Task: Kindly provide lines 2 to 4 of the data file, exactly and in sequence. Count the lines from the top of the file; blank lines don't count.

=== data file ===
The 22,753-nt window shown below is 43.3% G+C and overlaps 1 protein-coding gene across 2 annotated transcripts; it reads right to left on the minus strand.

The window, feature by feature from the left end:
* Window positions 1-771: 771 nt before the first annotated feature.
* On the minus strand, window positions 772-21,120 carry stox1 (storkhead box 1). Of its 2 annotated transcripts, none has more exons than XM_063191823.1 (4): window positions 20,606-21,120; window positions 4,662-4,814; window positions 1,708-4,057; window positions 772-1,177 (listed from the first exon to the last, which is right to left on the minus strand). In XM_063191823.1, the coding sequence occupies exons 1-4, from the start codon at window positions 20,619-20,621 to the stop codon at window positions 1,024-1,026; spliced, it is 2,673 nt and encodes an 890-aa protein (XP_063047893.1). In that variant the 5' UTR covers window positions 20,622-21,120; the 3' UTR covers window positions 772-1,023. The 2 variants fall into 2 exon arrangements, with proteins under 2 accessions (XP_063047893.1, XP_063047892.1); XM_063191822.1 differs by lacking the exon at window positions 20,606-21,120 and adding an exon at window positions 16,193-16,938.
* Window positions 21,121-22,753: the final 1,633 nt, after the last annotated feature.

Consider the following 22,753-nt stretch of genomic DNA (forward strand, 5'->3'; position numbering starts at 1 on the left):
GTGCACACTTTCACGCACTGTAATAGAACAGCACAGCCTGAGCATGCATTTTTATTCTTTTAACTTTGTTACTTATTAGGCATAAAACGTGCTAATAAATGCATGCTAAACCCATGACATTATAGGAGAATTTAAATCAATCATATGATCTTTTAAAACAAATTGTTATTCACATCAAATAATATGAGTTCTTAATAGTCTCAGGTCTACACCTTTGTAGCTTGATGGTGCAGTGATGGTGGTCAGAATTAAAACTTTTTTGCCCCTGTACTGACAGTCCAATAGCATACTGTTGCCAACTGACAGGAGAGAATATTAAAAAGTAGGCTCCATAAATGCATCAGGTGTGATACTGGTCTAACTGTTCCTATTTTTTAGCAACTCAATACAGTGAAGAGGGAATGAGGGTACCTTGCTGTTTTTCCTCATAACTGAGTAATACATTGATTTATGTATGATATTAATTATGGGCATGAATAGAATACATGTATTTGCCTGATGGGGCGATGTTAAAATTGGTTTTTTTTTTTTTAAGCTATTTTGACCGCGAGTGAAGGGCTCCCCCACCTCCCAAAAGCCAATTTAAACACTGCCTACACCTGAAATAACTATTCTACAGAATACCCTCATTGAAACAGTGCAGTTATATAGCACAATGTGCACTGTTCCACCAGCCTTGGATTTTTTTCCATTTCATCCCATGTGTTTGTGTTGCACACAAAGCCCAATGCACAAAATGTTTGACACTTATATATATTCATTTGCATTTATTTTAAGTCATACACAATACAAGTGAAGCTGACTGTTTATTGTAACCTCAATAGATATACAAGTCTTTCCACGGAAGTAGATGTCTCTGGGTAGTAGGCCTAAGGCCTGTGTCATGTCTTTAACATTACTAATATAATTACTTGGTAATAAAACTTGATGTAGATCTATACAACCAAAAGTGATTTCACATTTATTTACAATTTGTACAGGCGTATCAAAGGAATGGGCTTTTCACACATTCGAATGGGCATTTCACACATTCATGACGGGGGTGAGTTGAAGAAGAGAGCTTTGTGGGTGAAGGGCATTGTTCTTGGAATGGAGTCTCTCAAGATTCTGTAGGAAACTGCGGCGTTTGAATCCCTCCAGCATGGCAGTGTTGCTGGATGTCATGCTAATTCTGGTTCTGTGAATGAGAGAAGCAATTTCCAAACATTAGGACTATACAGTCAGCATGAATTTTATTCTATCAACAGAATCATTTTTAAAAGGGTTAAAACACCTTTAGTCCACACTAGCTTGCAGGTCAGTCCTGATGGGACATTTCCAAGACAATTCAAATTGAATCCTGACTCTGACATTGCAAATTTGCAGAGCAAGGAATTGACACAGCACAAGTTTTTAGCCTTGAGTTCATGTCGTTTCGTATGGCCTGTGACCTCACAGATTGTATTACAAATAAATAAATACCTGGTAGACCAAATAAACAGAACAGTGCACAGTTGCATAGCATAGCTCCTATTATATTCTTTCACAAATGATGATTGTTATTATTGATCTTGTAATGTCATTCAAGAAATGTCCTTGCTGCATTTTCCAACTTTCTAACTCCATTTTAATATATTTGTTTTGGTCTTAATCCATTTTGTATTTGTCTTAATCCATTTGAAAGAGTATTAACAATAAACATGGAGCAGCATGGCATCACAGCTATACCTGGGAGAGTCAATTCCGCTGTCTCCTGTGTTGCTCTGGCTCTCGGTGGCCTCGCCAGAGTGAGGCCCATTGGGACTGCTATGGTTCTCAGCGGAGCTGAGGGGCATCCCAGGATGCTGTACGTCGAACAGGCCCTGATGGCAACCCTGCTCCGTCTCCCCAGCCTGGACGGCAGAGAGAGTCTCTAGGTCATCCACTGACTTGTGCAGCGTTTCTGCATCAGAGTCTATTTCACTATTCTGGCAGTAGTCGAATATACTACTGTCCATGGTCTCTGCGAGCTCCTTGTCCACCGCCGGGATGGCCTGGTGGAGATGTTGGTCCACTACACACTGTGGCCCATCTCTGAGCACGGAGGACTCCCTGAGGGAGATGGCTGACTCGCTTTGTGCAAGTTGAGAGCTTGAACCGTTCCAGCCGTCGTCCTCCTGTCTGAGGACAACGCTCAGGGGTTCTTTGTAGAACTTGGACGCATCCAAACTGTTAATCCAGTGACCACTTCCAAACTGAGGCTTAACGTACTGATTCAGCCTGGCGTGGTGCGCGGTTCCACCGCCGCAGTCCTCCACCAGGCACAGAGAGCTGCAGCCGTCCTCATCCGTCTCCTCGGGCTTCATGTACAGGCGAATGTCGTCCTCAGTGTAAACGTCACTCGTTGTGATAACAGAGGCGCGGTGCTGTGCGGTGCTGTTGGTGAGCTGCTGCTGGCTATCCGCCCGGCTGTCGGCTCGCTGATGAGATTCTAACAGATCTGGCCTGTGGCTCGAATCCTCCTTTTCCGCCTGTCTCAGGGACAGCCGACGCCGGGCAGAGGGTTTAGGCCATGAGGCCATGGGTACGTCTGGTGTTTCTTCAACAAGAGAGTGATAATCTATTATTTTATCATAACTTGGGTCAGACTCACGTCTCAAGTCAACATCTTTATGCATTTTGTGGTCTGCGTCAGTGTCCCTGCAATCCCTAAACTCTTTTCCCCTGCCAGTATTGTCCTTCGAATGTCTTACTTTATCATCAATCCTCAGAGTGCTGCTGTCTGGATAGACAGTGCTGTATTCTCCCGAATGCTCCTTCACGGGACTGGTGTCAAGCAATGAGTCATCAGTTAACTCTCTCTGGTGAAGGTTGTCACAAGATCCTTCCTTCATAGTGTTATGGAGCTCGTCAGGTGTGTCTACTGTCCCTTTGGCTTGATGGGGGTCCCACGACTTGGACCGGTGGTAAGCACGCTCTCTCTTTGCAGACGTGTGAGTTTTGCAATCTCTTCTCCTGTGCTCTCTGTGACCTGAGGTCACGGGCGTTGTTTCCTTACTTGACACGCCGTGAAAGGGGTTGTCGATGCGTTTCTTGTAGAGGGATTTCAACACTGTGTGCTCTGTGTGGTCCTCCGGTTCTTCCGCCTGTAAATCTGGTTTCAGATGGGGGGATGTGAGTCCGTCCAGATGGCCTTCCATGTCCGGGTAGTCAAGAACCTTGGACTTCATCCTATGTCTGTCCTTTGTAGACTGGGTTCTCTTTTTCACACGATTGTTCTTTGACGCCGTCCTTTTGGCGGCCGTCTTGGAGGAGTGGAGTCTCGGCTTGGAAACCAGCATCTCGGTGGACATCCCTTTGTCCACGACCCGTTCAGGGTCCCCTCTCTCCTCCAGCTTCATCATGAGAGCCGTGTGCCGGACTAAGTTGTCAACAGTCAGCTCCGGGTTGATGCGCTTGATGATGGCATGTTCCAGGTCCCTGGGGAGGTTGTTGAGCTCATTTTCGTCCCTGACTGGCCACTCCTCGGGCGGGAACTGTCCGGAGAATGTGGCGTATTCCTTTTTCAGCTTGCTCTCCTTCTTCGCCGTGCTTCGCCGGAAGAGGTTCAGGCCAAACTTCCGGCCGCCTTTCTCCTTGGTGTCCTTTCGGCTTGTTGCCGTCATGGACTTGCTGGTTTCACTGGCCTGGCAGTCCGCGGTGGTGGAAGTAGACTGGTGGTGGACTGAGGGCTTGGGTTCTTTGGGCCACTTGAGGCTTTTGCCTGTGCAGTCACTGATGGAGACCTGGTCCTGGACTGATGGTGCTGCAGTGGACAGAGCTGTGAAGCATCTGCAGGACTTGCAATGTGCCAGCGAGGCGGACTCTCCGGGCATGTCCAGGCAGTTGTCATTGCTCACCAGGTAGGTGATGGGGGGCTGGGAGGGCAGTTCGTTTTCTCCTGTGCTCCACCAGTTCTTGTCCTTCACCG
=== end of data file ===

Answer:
The window, feature by feature from the left end:
* Window positions 1-771: 771 nt before the first annotated feature.
* On the minus strand, window positions 772-21,120 carry stox1 (storkhead box 1). Of its 2 annotated transcripts, none has more exons than XM_063191823.1 (4): window positions 20,606-21,120; window positions 4,662-4,814; window positions 1,708-4,057; window positions 772-1,177 (listed from the first exon to the last, which is right to left on the minus strand). In XM_063191823.1, the coding sequence occupies exons 1-4, from the start codon at window positions 20,619-20,621 to the stop codon at window positions 1,024-1,026; spliced, it is 2,673 nt and encodes an 890-aa protein (XP_063047893.1). In that variant the 5' UTR covers window positions 20,622-21,120; the 3' UTR covers window positions 772-1,023. The 2 variants fall into 2 exon arrangements, with proteins under 2 accessions (XP_063047893.1, XP_063047892.1); XM_063191822.1 differs by lacking the exon at window positions 20,606-21,120 and adding an exon at window positions 16,193-16,938.